Avoiding Dry Rot After Your Burst Pipe -

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7 February 2011
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Helpful Tips
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So you had one or more burst pipes in your home/business premises during the recent freezing temperatures, and you reported the subsequent damage, caused when the thaw occurred and water leaked from your pipes, to your insurers.

Your insurers will have appointed their loss adjusters to come to visit you to assess the damage and they may also have contacted their preferred restoration company to come and commence drying out procedures. On the other hand, many policyholders are still, two months after the damage occurred, still waiting to see a loss adjuster due to excessive volumes of work and inadequate numbers of loss adjusters.

This, however, is possibly the beginning of the problems.

The secret now is to make sure that the premises are dried properly, and that the damage is reinstated properly.

We have come across, over the years, many cases of restoration “experts” installing dehumidifiers, heaters, etc. and drying out only the surfaces and internal finishes (ceilings, partition walls) to premises.

Many restoration “experts” instructed by insurers and their loss idjusters are franchise operations and in some cases the franchisees’ do not have a great deal of experience, coupled with, sometimes, a lack of adequate education.

As loss assessors, we have been involved in many cases where water has leaked upstairs, and penetrated the lower storey.  It is not rocket science that this water has passed through the intermediate floor which, in the upstairs room, would be made of timber floorboards or water resistant chipboard laid on top of timber floor joists, to which the downstairs ceiling is attached.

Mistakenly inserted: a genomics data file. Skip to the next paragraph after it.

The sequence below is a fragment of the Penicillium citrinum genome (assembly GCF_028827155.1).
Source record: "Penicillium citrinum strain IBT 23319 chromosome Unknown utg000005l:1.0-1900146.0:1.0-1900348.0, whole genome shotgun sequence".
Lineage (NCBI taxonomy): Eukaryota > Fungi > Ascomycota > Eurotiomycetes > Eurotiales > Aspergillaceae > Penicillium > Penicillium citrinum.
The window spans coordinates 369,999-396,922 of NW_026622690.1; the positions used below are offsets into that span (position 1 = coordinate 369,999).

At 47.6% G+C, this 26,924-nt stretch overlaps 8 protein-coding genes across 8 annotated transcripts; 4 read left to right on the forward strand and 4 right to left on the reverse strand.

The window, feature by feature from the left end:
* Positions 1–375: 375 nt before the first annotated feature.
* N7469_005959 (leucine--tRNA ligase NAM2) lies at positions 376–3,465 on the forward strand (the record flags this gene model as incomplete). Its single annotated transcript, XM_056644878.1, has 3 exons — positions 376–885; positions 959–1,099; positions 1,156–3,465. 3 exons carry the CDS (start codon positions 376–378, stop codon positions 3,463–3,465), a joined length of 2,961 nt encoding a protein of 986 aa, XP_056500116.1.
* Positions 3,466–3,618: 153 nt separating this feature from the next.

Similarly partition walls are, in modern buildings, constructed of a layer of plasterboard attached to each side of a timber frame.

When water passes through the intermediate floor or runs down a partition wall, it is absolutely necessary to remove the ceiling to dry the intermediate timber floor joists, and to remove a least one side of the partition wall to ensure that the timber frame work is dried out properly.

Similarly when water penetrates a suspended timber floor at ground level, it is necessary to ensure that the sub-floor void is dried out properly and the timber is treated.

If this work is not carried out, there is every possibility that dry rot may develop in the concealed areas which should have been exposed and dried properly, and this will create a bigger problem in the future.

The insurers’ contractor networks do not always provide the policyholder with a copy of the specification for work which has been agreed, and sometimes the necessary work is not specified properly thus potentially creating future problems. The policyholder should insist upon seeing what work is to be carried out before allowing the insurance company’s contractor to do any work. And this is where an insurance assessor can make a massive difference to the claim payout and restoration work that a householder deserves.

It is absolutely necessary to ensure that concealed areas are exposed by removal of finishings, and that you received a drying out certificate from the restoration company employed by your insurers.

These problems will not occur on cases where loss assessor Cherry and Griffiths have been employed because we look after our clients’ interests by ensuring that repairs are carried out properly, so as not to cause future problems.

If you believe that you have any such problems involving your insurers or their restoration or building contractors, please do not hesitate to contact us as it is never too late to request our assistance.

Call now on 08448 223 623

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